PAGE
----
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NASA launches last "Great Observatory"

More than thirteen years after NASA launched its first Great Observatory, the final spacecraft in the quartet is finally on its way to investigating the infrared universe.
Spitzer Space Telescope
Formerly known as the Space Infrared Telescope Facility (SIRTF), the Spitzer Space Telescope will investigate the infrared universe, studying objects that are too cold, too distant, or too obscured to be observed at other wavelengths.
NASA / Caltech
August 25, 2003
At 1:35 a.m. EDT on Monday, August 25, the last member of NASA's Great Observatories program lifted off of the ground at Cape Canaveral, Florida, and rocketed into the sky. The Space Infrared Telescope Facility (SIRTF) is now making its way toward its post in an Earth-trailing, heliocentric orbit where it will peer into the universe and explore where our eyes and even the Hubble Space Telescope cannot see.

"The Space Infrared Telescope Facility will detect objects that have been too cold, too hidden in dust, or too far away to be seen by other space observatories," says Michael Werner, the mission's project scientist at NASA's Jet Propulsion Laboratory.

Each of NASA's Great Observatories investigates a particular band of the electromagnetic spectrum. The Hubble Space Telescope was the first one to launch (in April 1990), and it observes at visible wavelengths. The second spacecraft, the Compton Gamma-ray Observatory, has already completed its mission and has been de-orbited. The third, the Chandra X-ray Observatory, was launched in 1999. Now, SIRTF will fill the gap by targeting the infrared universe.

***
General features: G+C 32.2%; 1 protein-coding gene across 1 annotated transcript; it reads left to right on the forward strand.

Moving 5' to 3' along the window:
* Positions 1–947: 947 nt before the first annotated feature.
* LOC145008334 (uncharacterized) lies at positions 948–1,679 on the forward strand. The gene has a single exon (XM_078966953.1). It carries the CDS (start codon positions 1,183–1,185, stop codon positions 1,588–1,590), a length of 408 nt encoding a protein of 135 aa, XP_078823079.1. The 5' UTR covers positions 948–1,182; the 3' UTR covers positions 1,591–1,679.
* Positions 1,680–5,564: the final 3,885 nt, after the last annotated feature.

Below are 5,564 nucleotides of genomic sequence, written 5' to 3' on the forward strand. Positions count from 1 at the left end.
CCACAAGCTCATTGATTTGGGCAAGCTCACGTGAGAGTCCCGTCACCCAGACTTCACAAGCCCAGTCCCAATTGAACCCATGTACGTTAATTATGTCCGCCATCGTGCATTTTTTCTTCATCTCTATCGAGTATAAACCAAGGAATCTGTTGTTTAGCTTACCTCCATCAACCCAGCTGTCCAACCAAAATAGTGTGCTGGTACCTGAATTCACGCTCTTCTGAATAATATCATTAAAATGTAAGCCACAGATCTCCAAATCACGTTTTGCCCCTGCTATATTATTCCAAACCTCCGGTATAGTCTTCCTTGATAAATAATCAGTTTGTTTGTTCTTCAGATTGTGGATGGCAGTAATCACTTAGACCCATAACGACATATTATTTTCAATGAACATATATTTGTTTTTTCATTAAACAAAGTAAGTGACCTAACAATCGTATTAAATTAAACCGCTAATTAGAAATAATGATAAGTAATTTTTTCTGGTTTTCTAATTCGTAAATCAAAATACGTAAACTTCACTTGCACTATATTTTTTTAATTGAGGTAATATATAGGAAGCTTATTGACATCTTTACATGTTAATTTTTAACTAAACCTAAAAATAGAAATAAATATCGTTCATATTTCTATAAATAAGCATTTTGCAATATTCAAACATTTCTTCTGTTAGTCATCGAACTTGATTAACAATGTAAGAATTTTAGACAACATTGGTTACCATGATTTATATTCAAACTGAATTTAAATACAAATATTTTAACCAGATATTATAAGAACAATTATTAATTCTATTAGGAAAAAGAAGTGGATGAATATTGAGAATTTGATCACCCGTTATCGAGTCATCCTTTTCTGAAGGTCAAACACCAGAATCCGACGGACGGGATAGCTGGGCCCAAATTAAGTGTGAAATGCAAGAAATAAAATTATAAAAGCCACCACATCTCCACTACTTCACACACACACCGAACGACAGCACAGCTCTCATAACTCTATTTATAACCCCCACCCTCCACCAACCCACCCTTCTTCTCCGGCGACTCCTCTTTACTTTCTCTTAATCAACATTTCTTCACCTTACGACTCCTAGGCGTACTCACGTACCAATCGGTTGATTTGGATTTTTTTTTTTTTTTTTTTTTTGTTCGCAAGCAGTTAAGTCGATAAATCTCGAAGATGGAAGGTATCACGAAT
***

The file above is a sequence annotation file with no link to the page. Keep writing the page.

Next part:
Infrared radiation is given off by everything that has a temperature above absolute zero, and objects too cool to give off visible light emit most of their radiation in the infrared. Because of its longer wavelengths, infrared light can traverse through thick, obscuring clouds of dust much better than visible light can. And due to the universe's acceleration, visible light from the farthest reaches of the cosmos has been shifted into the infrared. These qualities allow infrared observatories to find and study objects that hide from visible view, such as faint brown dwarfs, very young stars, budding solar systems, planets, and the universe's first stars and galaxies.

Because SIRTF's goal is to detect heat given off by faraway objects, it must remove interference from nearby sources such as its own instruments and our planet. The spacecraft will keep its "back" toward us as it follows Earth around the sun. Its equipment will be cooled by liquid hydrogen and the cold of space, while the power-generating solar panels will double as heat shields.

SIRTF will begin regular observations in about three months. Before then, as the spacecraft journeys to its station in space, ground controllers will conduct a two-month check-out period to test the telescope, instruments, and machinery while bringing SIRTF fully online. Then, during a 30-day science verification stage, mission scientists will conduct "dry runs" and make the first observations with SIRTF's 33.5-inch (85-centimeter) telescope and its three instruments: the Infrared Array Camera, Infrared Spectrograph, and Multiband Imaging Photometer.

NASA intends to rename the spacecraft and will reveal the new title in the coming months. The mission is scheduled to last between 2.5 and 5 years.
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